Historical information

Vesta cases, also known as match safes, are small boxes that are used to carry matches and keep them safe from the elements. In the early 1800's, it was common to carry matches, since some type of portable fire was needed to light lanterns and stoves. The matches of that day were crude compared to today's standards, and were known to light when making contact with each other, and sometimes even spontaneously. In order to alleviate this potentially hazardous situation, it made good sense to utilize a vesta case or match safe.

One of the more interesting features of the vesta case or match safes is that they almost always include some type of rough or ribbed surface, usually on the bottom of the case that is used for striking the matches. This vesta case is the portable pocket vesta which also has a bale (ring) near the hinge so that they can be suspended from a chain.
These cases take their name from the virgin Roman goddess of fire, home, hearth and family. Usually Vesta was depicted as the fire in her temple. Only Vestals (her priestesses) were allowed into her temple. Her association with fire made her name the natural choice for British companies that manufactured matches.

The hallmarking of sterling silver is based on a combination of marks that makes possible the identification of origin and age. The town mark identifies the Assay Office where the item was verified. The town mark on this piece, three wheat sheaves and a sword identify Chester, in Cheshire, England as the town of creation. The lion passant guardant certifies the silver quality, as between 925 and 1000. The maker's mark, identifying the silversmith presenting the piece to the assay office is W.N. for William Neale. The date letter identifies the year the piece was verified, this case being verified in 1903.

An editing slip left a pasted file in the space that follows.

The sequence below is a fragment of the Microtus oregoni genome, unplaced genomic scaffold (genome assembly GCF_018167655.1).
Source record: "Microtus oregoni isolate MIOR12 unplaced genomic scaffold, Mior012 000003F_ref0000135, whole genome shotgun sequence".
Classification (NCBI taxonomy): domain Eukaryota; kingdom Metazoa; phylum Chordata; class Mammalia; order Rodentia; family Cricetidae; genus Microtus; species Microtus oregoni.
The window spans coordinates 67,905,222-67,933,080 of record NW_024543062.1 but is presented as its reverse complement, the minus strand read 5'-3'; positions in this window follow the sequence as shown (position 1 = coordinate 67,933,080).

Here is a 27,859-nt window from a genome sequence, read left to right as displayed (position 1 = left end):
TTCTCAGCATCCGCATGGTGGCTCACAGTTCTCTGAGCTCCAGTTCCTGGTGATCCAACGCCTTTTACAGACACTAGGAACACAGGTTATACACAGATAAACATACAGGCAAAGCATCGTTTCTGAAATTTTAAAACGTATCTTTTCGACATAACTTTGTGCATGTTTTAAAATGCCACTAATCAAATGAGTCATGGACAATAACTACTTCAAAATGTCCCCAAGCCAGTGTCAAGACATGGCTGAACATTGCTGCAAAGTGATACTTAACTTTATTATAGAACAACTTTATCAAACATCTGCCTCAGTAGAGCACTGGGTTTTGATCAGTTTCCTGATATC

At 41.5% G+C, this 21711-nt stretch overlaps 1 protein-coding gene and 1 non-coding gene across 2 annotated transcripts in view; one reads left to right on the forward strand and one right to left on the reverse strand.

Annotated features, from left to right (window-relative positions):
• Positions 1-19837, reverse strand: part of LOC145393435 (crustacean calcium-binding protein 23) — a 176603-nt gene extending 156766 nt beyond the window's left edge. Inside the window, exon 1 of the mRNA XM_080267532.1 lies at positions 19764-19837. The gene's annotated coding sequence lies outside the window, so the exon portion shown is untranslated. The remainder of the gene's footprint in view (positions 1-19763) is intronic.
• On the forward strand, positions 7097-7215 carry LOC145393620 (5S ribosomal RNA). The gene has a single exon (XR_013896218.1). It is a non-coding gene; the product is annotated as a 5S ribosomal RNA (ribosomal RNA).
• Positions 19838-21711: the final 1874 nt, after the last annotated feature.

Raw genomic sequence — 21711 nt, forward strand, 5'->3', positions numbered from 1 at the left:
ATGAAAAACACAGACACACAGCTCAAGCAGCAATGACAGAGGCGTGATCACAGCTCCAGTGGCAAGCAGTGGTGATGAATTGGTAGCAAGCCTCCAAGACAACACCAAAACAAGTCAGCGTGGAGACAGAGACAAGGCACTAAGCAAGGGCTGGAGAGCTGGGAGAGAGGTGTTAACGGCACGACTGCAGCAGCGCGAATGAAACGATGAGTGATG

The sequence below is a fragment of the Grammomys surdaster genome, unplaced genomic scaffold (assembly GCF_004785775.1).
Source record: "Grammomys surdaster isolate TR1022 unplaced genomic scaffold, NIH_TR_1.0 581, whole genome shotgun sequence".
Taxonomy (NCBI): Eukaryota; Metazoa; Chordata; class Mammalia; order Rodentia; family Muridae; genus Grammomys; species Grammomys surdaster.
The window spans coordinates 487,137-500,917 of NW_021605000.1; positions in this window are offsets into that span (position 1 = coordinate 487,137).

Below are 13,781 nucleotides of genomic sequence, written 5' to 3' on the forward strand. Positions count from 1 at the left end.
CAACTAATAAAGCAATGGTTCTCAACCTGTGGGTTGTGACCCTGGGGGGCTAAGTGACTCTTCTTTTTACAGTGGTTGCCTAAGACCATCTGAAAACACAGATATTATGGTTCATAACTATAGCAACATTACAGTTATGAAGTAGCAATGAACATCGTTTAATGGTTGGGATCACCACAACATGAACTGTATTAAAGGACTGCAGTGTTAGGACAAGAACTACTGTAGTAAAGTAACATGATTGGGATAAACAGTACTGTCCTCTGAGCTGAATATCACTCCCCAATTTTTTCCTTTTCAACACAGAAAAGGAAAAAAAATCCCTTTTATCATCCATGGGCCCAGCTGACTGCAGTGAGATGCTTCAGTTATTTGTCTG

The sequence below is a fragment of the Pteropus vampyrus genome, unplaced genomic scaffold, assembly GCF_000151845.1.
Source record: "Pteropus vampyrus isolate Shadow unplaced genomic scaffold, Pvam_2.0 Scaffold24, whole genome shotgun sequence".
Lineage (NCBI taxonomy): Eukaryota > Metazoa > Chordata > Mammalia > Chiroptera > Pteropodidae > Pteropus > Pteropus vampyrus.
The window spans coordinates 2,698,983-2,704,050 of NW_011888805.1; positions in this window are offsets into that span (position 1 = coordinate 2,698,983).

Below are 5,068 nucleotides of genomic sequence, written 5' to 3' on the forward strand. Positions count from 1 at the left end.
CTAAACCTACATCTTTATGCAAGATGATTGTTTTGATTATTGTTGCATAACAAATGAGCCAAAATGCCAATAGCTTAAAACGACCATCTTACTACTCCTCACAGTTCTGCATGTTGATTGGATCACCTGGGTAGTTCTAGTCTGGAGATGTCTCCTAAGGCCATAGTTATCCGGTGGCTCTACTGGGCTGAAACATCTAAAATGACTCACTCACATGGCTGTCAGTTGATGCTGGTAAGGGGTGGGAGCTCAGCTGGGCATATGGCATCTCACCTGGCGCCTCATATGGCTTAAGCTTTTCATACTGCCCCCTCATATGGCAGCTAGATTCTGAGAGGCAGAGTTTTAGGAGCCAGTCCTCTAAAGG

William Neale and Sons was a firm was established by William Neale in 1850 in Birmingham. His mark was entered at the Birmingham assay office in April 1862 and in the Chester assay office in September 1882.


The social history objects held in the Burke Museum's collection help to tell the stories of Beechworth's past by showing the social, cultural, and economic aspects of the town's history.

Physical description

A silver vesta case with a ribbed strike plate at the end, a ring to attach the case to a chain and a cover that can be pushed up to open.

Inscriptions & markings

W.N/ lion symbol/ Three Sheaves of Wheat and Sword/ C/ [hallmarks]